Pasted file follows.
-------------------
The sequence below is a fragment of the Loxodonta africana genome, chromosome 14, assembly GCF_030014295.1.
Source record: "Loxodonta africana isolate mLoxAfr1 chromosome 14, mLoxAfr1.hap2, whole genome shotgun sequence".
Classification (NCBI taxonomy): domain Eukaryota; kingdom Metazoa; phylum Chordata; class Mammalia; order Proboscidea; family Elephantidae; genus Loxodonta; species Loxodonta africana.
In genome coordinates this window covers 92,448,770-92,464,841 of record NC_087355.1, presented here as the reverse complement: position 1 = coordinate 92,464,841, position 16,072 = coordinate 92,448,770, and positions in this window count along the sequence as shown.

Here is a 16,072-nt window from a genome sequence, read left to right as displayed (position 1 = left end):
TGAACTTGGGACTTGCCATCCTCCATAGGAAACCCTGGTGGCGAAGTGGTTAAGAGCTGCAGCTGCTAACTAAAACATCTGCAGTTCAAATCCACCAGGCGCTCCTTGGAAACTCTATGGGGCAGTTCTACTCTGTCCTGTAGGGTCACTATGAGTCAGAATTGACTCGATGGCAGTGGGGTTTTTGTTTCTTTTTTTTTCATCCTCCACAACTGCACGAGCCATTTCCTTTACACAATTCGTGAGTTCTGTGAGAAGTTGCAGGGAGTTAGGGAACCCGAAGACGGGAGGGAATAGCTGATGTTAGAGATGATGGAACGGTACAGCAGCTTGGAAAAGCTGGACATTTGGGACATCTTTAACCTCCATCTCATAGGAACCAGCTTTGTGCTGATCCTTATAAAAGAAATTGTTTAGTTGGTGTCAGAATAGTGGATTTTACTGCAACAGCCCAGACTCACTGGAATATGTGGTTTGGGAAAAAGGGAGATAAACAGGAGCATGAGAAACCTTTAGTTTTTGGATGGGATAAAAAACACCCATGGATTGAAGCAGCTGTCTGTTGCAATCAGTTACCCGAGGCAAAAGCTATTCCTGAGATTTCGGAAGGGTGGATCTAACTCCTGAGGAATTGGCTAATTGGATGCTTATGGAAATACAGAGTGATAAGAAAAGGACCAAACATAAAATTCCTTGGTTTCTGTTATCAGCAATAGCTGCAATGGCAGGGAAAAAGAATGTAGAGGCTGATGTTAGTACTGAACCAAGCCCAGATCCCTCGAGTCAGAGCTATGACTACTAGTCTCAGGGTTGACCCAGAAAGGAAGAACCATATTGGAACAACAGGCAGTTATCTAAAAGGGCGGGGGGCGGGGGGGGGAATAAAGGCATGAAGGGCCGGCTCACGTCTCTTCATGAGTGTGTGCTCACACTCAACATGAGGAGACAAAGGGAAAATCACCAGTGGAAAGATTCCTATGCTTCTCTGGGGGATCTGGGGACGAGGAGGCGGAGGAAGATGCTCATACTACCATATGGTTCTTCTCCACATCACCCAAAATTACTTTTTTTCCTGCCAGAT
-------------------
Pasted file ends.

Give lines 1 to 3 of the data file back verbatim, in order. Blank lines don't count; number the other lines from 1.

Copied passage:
The sequence below is a fragment of the Loxodonta africana genome, chromosome 14, assembly GCF_030014295.1.
Source record: "Loxodonta africana isolate mLoxAfr1 chromosome 14, mLoxAfr1.hap2, whole genome shotgun sequence".
Classification (NCBI taxonomy): domain Eukaryota; kingdom Metazoa; phylum Chordata; class Mammalia; order Proboscidea; family Elephantidae; genus Loxodonta; species Loxodonta africana.